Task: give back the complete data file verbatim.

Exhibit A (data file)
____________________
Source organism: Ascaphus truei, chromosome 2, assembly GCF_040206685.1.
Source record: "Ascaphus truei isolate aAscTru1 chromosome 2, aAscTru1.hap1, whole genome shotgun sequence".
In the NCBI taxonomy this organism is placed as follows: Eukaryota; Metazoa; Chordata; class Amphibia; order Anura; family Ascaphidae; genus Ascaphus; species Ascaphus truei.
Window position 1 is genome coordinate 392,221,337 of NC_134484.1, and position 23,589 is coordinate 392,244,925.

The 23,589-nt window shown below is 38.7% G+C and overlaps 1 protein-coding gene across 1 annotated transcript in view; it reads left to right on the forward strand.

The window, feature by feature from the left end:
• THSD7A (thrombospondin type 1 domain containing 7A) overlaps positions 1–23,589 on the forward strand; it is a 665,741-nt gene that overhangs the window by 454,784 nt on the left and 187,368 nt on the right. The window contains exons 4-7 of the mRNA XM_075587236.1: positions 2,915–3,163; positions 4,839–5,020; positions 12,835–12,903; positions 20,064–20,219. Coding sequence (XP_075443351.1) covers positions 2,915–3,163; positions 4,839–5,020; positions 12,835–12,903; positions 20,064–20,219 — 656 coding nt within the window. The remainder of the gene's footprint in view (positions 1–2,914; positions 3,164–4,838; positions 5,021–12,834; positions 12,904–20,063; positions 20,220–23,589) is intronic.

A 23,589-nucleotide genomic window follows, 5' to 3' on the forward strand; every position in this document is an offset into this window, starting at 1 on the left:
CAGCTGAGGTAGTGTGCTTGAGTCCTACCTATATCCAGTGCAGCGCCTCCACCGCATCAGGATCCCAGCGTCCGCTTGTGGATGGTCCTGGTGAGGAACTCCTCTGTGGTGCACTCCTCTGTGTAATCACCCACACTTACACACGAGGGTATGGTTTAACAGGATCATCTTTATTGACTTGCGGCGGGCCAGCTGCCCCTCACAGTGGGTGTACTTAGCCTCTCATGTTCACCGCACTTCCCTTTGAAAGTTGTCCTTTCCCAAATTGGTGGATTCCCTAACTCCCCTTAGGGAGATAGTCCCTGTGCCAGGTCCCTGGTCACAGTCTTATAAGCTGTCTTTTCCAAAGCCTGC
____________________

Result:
Source organism: Ascaphus truei, chromosome 2, assembly GCF_040206685.1.
Source record: "Ascaphus truei isolate aAscTru1 chromosome 2, aAscTru1.hap1, whole genome shotgun sequence".
In the NCBI taxonomy this organism is placed as follows: Eukaryota; Metazoa; Chordata; class Amphibia; order Anura; family Ascaphidae; genus Ascaphus; species Ascaphus truei.
Window position 1 is genome coordinate 392,221,337 of NC_134484.1, and position 23,589 is coordinate 392,244,925.

The 23,589-nt window shown below is 38.7% G+C and overlaps 1 protein-coding gene across 1 annotated transcript in view; it reads left to right on the forward strand.

The window, feature by feature from the left end:
• THSD7A (thrombospondin type 1 domain containing 7A) overlaps positions 1–23,589 on the forward strand; it is a 665,741-nt gene that overhangs the window by 454,784 nt on the left and 187,368 nt on the right. The window contains exons 4-7 of the mRNA XM_075587236.1: positions 2,915–3,163; positions 4,839–5,020; positions 12,835–12,903; positions 20,064–20,219. Coding sequence (XP_075443351.1) covers positions 2,915–3,163; positions 4,839–5,020; positions 12,835–12,903; positions 20,064–20,219 — 656 coding nt within the window. The remainder of the gene's footprint in view (positions 1–2,914; positions 3,164–4,838; positions 5,021–12,834; positions 12,904–20,063; positions 20,220–23,589) is intronic.

A 23,589-nucleotide genomic window follows, 5' to 3' on the forward strand; every position in this document is an offset into this window, starting at 1 on the left:
CAGCTGAGGTAGTGTGCTTGAGTCCTACCTATATCCAGTGCAGCGCCTCCACCGCATCAGGATCCCAGCGTCCGCTTGTGGATGGTCCTGGTGAGGAACTCCTCTGTGGTGCACTCCTCTGTGTAATCACCCACACTTACACACGAGGGTATGGTTTAACAGGATCATCTTTATTGACTTGCGGCGGGCCAGCTGCCCCTCACAGTGGGTGTACTTAGCCTCTCATGTTCACCGCACTTCCCTTTGAAAGTTGTCCTTTCCCAAATTGGTGGATTCCCTAACTCCCCTTAGGGAGATAGTCCCTGTGCCAGGTCCCTGGTCACAGTCTTATAAGCTGTCTTTTCCAAAGCCTGC